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Tips on selecting the right boat propeller

When choosing a boat propeller, in order to achieve the best performance, you should first find out what your recommended wide open throttle (W.O.T.) R.P.M. operating range is for your engine. This will be in your engine owner's manual, if you don’t have a manual, call a local boat dealer who services your brand of engine and ask them what the W.O.T. range is. We might also know too, but not in all cases.

Usually in the W.O.T. range there ia a 400 to 1000 rpm difference between the lower number and the higher number. If you have the right propeller on your boat you should be in this range (preferably nearer the higher number) while going full speed and fully trimmed up if you have power trim.

Boats without tachometers are harder to prop right but if you can at least get the numbers of your old boat propeller that would help us greatly. (see bellow)
The next thing you should know is what size propeller you have on your boat right now and what your R.P.M.'s are doing with it at full speed and full trim.

Boat propellers come in different sizes. There will be some numbers stamped around the prop shaft hole (on the propeller) on the end where the prop nut goes on.
They also might be stamped in between the blades on the barrel part of the propeller.

These will be a part number and/or the actual size number. Either way we can determine what you have and go from there.
There are always two size numbers for any boat propeller.
The first number is the diameter (measured from the prop shaft hole out to one blade tip times two).
The second number is the pitch (how far a propeller should travel forward through a solid one revolution in terms of inches).
The pitch is the most important number because different pitches will make the engine R.P.M.'s change at full speed.

The theory is for every one inch in pitch the RPM's will change 150 to 200. The higher the number pitch means lower R.P.M.'s, and the lower the number pitch means higher RPM's.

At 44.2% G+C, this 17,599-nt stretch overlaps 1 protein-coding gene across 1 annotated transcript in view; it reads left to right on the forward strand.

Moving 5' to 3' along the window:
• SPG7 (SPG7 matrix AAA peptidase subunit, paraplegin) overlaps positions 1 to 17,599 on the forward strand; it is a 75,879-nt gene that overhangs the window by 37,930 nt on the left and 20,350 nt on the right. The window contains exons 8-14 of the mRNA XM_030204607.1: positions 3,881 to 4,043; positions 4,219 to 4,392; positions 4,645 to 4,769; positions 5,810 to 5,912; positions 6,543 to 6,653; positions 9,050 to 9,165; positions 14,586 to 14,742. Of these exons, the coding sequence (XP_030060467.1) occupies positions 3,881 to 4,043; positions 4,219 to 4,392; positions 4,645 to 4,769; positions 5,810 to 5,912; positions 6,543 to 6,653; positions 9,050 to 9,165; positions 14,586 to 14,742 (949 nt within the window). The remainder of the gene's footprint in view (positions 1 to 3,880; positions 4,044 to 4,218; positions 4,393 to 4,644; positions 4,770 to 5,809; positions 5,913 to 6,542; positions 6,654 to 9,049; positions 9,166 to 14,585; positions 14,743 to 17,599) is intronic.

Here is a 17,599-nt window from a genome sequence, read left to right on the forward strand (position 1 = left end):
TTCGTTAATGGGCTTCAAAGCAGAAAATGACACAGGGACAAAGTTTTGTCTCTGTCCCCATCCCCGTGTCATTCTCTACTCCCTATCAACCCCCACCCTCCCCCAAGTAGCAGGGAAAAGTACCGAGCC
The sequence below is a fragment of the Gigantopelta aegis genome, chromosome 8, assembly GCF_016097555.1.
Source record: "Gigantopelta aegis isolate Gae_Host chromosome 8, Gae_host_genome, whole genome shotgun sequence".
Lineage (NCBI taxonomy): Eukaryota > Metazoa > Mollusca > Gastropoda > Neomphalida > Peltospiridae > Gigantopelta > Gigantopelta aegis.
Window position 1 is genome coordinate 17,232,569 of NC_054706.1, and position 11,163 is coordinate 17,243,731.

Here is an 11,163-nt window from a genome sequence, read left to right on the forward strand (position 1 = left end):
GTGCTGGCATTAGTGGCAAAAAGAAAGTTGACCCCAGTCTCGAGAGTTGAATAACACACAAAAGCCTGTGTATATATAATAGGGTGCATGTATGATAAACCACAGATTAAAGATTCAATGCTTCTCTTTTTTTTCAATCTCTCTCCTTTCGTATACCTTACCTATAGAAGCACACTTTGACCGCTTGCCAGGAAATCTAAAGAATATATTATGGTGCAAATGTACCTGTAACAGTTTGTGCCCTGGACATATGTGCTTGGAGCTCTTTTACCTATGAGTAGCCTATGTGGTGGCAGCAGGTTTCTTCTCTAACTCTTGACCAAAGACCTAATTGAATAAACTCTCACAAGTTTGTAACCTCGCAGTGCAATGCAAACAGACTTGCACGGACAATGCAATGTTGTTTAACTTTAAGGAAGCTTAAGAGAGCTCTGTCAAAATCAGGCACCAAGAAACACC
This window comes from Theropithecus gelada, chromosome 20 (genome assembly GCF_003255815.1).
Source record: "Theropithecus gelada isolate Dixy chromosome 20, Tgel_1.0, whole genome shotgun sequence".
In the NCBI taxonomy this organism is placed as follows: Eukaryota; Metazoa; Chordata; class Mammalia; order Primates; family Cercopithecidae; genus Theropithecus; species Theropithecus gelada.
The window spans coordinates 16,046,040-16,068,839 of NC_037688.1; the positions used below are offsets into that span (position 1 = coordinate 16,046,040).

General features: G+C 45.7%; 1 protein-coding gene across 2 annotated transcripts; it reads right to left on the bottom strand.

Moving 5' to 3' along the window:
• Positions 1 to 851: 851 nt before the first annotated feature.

So the quest is to get the right pitched prop that will get you in your recommended W.O.T. R.P.M. operating range.

Aluminum propellers and Stainless Steel Propellers

Aluminum propellers are usually the standard prop that comes with the boat when it is new. They perform well enough for most people and are cheaper than stainless steel props.

Stainless steel propellers
offer better performance (quicker time to plane off and faster top end speed) than the aluminums in most cases, especially for faster boats.
You have to be more careful though, since they don’t bend or break nearly as easily as an aluminum prop does, but for performance you can't beat them.

Four and five blade boat propellers
These boat propellers are basically designed to get your boat up on plane quicker and for more powerful take offs. You probably will not go as fast as a three bladed prop will at full speed, but they work great for heavier boats and for pulling skiers, tubers, etc. They are a little more expensive than the three bladed boat props and they come in both aluminum and stainless steel.

We hope this has been helpful to you and you might want to also check the resources page..
We offer too many boat propellers to list, please call us at 1-800-573-5533 for a price quote, propeller recommendations and to place an order.

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